The violence came a day after gunmen ambushed a bus carrying unarmed Iraqis to work at a U.S. ammo dump near Tikrit, killing 17 and raising the death toll from three days of intensified insurgent attacks to at least 70 Iraqis.
The attacks, focused in Baghdad and several cities to the north, appeared to be aimed at scaring off those who cooperate with the American military — whether police, national guardsmen, or ordinary people just looking for a paycheck.
They also have targeted Kurdish militiamen and Shiite worshippers in a possible bid to foment sectarian and ethnic unrest.
In other developments:
The latest fighting in Baghdad broke out after armed rebels appeared on the busy Haifa Street, saying they were hunting for Iraqis collaborating with U.S.-led forces.
Witnesses said they shot and killed a man they claimed was working for the Americans. Rebels also were seen on a square just three blocks from the heavily fortified Green Zone that houses Iraq's interim government and the U.S. Embassy.
The U.S. military had no immediate comment, but witnesses said U.S. troops supported by armored vehicles attacked the gunmen.
Haifa Street, a thoroughfare running through central Baghdad, has been the scene of frequent clashes between U.S. troops and resistance fighters.
Sunday's bloodshed began when gunmen opened fire at the bus as it dropped off Iraqis employed by coalition forces at a weapons dump in Tikrit, 80 miles north of Baghdad, said Capt. Bill Coppernoll, spokesman for the Tikrit-based U.S. 1st Infantry Division. Coppernoll said 17 people died and 13 were wounded in the attack.
Survivors said about seven guerrillas were involved, emptying their clips into the bus before fleeing. The bodies of the victims were brought to a morgue too small to hold them all; some were left in the street.
About an hour later, a suicide car bomber drove into an Iraqi National Guard checkpoint in Beiji, 75 miles to the north, detonating his explosives-packed vehicle, Coppernoll said. Gunmen then opened fire on the position. Three guardsmen, including a company commander, were killed and 18 wounded, Coppernoll said.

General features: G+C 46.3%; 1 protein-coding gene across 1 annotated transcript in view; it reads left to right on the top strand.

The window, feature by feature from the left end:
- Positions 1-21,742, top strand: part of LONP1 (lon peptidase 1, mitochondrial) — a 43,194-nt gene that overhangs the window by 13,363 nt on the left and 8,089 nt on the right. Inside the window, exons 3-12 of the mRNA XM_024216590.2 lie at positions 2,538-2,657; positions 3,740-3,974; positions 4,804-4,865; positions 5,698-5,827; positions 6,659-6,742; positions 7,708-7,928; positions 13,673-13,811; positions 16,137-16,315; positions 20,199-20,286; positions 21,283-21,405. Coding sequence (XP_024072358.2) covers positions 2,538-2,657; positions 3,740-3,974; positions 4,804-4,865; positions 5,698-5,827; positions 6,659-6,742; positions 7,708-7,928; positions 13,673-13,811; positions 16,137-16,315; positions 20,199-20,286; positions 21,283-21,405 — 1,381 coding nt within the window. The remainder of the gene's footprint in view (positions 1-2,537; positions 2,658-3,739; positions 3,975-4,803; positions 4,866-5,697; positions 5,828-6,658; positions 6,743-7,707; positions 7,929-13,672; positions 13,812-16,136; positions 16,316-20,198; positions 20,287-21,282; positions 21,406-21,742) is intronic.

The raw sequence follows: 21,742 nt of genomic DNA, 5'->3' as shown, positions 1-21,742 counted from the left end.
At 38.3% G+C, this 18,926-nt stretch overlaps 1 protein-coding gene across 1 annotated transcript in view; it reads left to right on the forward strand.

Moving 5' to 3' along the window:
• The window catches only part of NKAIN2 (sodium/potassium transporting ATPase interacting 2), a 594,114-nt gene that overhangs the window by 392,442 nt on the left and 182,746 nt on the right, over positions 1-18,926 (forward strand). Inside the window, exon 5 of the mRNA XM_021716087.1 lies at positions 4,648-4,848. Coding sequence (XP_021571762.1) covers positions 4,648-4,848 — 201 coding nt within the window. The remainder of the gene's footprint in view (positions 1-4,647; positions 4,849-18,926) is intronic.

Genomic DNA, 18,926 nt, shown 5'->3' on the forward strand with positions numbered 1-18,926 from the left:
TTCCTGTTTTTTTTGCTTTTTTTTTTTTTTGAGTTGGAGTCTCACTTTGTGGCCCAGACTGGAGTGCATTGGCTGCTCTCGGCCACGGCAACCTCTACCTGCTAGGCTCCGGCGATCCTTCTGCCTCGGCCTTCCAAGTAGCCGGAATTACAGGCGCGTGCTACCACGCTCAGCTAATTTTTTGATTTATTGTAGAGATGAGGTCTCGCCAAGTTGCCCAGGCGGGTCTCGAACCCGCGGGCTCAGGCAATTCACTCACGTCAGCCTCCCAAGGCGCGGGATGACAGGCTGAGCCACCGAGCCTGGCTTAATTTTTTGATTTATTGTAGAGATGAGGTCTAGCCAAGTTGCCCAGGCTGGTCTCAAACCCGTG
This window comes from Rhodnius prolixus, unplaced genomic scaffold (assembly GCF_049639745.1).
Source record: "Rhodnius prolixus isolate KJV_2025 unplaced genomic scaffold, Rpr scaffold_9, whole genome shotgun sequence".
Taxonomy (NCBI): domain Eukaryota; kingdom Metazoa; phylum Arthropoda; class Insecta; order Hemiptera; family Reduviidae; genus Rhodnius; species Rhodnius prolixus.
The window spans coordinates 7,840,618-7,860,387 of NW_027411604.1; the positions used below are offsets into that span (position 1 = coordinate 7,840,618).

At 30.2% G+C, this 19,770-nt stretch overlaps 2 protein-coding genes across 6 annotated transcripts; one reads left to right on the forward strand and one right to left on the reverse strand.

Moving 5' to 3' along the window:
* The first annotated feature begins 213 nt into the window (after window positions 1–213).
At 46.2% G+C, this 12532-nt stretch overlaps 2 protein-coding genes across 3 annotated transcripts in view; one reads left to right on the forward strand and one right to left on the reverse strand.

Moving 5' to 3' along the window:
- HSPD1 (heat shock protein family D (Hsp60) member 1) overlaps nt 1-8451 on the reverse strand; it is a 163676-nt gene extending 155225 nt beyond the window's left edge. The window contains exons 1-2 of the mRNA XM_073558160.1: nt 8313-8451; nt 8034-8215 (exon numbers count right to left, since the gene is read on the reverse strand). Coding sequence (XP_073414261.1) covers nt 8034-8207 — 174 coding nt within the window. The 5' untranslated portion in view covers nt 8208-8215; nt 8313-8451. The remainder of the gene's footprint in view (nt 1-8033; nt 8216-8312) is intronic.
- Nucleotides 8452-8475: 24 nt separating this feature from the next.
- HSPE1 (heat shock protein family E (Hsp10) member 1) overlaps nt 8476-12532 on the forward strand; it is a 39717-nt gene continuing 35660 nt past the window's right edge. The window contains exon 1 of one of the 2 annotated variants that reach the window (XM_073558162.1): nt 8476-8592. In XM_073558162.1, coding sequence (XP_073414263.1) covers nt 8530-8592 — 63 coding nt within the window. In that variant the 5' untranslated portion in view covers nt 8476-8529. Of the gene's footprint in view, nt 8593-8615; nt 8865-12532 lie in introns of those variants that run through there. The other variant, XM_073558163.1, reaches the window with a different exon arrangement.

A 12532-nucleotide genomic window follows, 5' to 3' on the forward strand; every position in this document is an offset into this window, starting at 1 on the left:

Also Sunday, guerrillas ambushed a joint Iraqi-coalition patrol in Latifiyah, south of Baghdad, and attacked Iraqi National Guardsmen patrolling near Samarra, north of Baghdad. Two Iraqis were killed and 10 wounded.
The attacks followed assaults Friday and Saturday that saw insurgents hit a police station, killing 16 men, car bomb a Shiite mosque, killing 14, and car bomb a bus carrying Kurdish militiamen, killing at least seven.
Jordanian terrorist Abu Musab al-Zarqawi's group, al Qaeda in Iraq, claimed responsibility for several attacks Friday and Saturday. On Sunday, another militant group, Jaish Mohammed — Arabic for the Mohammed Army — issued a statement saying its fighters were lying low for "a few days" but planned more attacks against U.S. forces.
The group's statement, which could not be immediately verified, also warned Iraqis against aiding coalition forces and said they would be attacked with similar fury as that directed against the U.S. military.
The latest attacks on Iraqis cooperating with the interim government have been particularly brutal in their scale and have taken on a new urgency in light of the approaching vote.
While Iraq's majority Shiites are eagerly awaiting the election, the Sunnis oppose it, partly because the violence has been heavy in their areas west and north of Baghdad and voter registration there has not begun. About 40 small, mostly Sunni political parties met Sunday to demand the elections be postponed by six months, but stopped short of calling for a boycott.
President Bush, Iraqi Prime Minister Ayad Allawi and Iraq's Sunni president, Ghazi al-Yawer, have insisted the vote will be held as scheduled.